Catholic Diocese of Spokane, Washington



From the

Official News Magazine of the Diocese of Spokane

Deacon Eric Meisfjord, Editor
P.O. Box 48, Spokane WA 99210
(509) 358-7340; FAX: (509) 358-7302


Everyday Grace:
Children require careful pruning

by Mary Cronk Farrell

(From the June 9, 2005 edition of the Inland Register)

Mary Cronk Farrell I called an arborist to come and estimate what it would cost to get my trees and bushes under control. Having lived in the country where we had room to let everything grow unchecked, I knew nothing of pruning. For 10 years we had let the shrubs and trees on our city lot fend for themselves, and now it was clear even to the untrained eye, they were in need of trimming. One huge bush blocks our dining room picture window. A heavy snowstorm had left an ugly column of broken and dead branches down one of our fir trees.

I expected the man to take a quick look around and quote me prices and time frames. The button on his bronze-colored work shirt should have warned me. It read, “It’s time for a rebellion.” As he walked around my fir trees and lilacs, he began to talk about living organisms, and how every action causes some reaction.

I wanted to say: Can’t you just hack off a bunch of limbs and get these bushes down to size? But the longer he talked, the more I realized that 10 years of neglect couldn’t be snipped off in a day.

I learned the shapely shrubs I see in other people’s landscapes require diligent attention. One needs to watch them closely year after year, both cutting away and allowing growth with an appreciative eye.

“I can see you’re not a gardener,” said the arborist at one point. Swallowing my defensive retort, I meekly replied. “I would like to be. I don’t seem to have the time.”

Later I wondered if lack of time is really the issue. Could it be my approach to difficult tasks that is the trouble? I knew the greenery around the house was growing. About five years ago, I had begun to understand the need for pruning, but I had ignored the niggling reminders as they leafed out each spring. Now that I could no longer sidestep the problem, I preferred brandishing a chainsaw rather than judiciously using pruning shears over time.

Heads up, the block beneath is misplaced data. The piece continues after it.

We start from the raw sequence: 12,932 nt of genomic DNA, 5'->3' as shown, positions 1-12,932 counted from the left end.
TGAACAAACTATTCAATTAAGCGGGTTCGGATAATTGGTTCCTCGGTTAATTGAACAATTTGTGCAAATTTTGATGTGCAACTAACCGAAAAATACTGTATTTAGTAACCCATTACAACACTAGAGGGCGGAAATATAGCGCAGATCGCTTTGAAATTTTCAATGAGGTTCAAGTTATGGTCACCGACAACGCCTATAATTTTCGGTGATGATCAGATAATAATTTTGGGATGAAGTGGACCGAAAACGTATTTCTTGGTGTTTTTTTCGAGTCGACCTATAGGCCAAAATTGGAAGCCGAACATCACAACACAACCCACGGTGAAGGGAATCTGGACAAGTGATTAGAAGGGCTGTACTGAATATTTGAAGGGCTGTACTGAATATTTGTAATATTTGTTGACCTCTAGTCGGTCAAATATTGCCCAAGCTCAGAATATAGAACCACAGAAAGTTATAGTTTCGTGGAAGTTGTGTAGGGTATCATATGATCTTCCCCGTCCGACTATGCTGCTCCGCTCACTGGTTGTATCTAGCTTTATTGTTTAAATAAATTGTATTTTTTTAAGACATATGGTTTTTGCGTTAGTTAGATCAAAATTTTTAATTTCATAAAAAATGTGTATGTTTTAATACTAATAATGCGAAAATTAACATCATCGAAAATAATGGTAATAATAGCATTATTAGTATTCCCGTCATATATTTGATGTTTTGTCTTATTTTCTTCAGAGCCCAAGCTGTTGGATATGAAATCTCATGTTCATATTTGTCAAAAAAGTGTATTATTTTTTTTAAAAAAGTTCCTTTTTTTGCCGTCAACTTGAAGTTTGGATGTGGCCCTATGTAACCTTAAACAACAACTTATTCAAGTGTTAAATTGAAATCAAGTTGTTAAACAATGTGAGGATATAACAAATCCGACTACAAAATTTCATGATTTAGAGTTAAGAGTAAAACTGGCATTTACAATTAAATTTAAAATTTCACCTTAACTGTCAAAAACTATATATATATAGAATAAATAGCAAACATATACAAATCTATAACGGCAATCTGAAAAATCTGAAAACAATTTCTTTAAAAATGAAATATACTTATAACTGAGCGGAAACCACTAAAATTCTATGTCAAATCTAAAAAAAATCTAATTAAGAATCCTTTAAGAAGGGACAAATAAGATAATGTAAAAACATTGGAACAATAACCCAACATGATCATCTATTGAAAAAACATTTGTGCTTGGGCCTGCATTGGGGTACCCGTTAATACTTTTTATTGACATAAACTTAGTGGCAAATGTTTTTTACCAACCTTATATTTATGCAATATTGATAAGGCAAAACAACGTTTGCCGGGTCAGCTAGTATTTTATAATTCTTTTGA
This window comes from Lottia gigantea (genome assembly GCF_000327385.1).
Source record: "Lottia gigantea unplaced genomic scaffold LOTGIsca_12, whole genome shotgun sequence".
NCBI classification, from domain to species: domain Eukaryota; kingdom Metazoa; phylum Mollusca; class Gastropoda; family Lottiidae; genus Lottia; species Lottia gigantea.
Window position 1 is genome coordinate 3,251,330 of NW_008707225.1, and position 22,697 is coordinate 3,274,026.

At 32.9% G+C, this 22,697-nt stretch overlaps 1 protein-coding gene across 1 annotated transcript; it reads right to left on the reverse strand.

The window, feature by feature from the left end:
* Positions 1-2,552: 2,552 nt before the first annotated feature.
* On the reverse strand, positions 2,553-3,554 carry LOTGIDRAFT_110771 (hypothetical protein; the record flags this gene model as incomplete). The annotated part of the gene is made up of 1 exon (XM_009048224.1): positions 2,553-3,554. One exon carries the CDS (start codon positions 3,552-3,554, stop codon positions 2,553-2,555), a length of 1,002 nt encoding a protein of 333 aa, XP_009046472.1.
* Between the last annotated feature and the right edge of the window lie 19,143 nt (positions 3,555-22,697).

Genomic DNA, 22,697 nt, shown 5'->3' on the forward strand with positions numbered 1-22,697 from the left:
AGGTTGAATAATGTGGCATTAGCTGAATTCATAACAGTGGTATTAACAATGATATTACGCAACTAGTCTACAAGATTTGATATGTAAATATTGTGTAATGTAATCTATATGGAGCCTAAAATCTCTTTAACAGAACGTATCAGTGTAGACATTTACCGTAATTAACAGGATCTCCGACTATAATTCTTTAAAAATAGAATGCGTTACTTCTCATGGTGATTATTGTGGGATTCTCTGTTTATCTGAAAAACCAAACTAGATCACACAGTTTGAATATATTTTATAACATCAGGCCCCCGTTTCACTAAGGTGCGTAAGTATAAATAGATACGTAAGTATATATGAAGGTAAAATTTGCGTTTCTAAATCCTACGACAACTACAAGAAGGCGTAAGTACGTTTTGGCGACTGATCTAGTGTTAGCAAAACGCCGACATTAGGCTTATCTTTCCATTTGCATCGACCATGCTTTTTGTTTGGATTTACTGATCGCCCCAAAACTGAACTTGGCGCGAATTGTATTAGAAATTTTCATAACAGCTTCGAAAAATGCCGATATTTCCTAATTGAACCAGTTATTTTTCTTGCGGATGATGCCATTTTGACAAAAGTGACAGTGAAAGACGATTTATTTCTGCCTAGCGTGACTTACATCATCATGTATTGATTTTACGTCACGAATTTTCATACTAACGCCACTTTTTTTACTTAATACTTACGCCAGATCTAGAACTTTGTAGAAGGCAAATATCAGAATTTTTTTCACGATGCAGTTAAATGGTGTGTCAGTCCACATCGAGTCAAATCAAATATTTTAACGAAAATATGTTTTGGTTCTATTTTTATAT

Upon reflection I see this same danger presents itself to parents raising children. Caught up in the day-to-day routine, I miss the little twigs that can tell me which way the wind is blowing. Like when a week goes by and I realize I haven’t really connected with my teenager. She has gone off to bed without saying goodnight, and somehow I have not noticed.

Or I’ve ignored the disrespectful remarks from my adolescent until they have grown into an outburst which I cannot sidestep. Then I over-react, meting out harsh punishment. Instead of helping the child learn to correct his behavior, this inspires angry defensiveness and feeds the growth of mistrust and rebellion. How much more effective it would be if I paid loving attention to my child, trimming the undesired behaviors away while they were still small shoots, encouraging the beginnings of healthy habits to grow into flowering branches.

Like the arborist, parents need a certain patience, standing back to get a long view of how the young branches are spreading. A gnarly bit of limb might require special treatment.

On the other hand, a parent can be overly eager with the pruning shears, constantly watching to nip off anything suspicious looking. Never allowing a child to make a mistake or try something that might not turn out perfectly can stunt her growth. If we allow our children some wild suckers, they can practice pruning themselves.

Before he left, the arborist told me one choice is to pull up some of my landscaping by the roots and start over with new plants. God does not give me this option with my children. There are serious consequences to letting them grow wild, or shearing them into bonsai creatures. Children are resilient and can recover from a mistake here or there with the clippers. It helps me to remember we are all in the care of the Great Gardner whose green thumb cannot be outdone.

© 2005, Mary Cronk Farrell

(Mary Farrell is a Spokane free-lance journalist and children’s writer. Her new book, Celebrating Faith: Year-Round Activities for Catholic Families, will be published in September by St. Anthony Messenger Press.)


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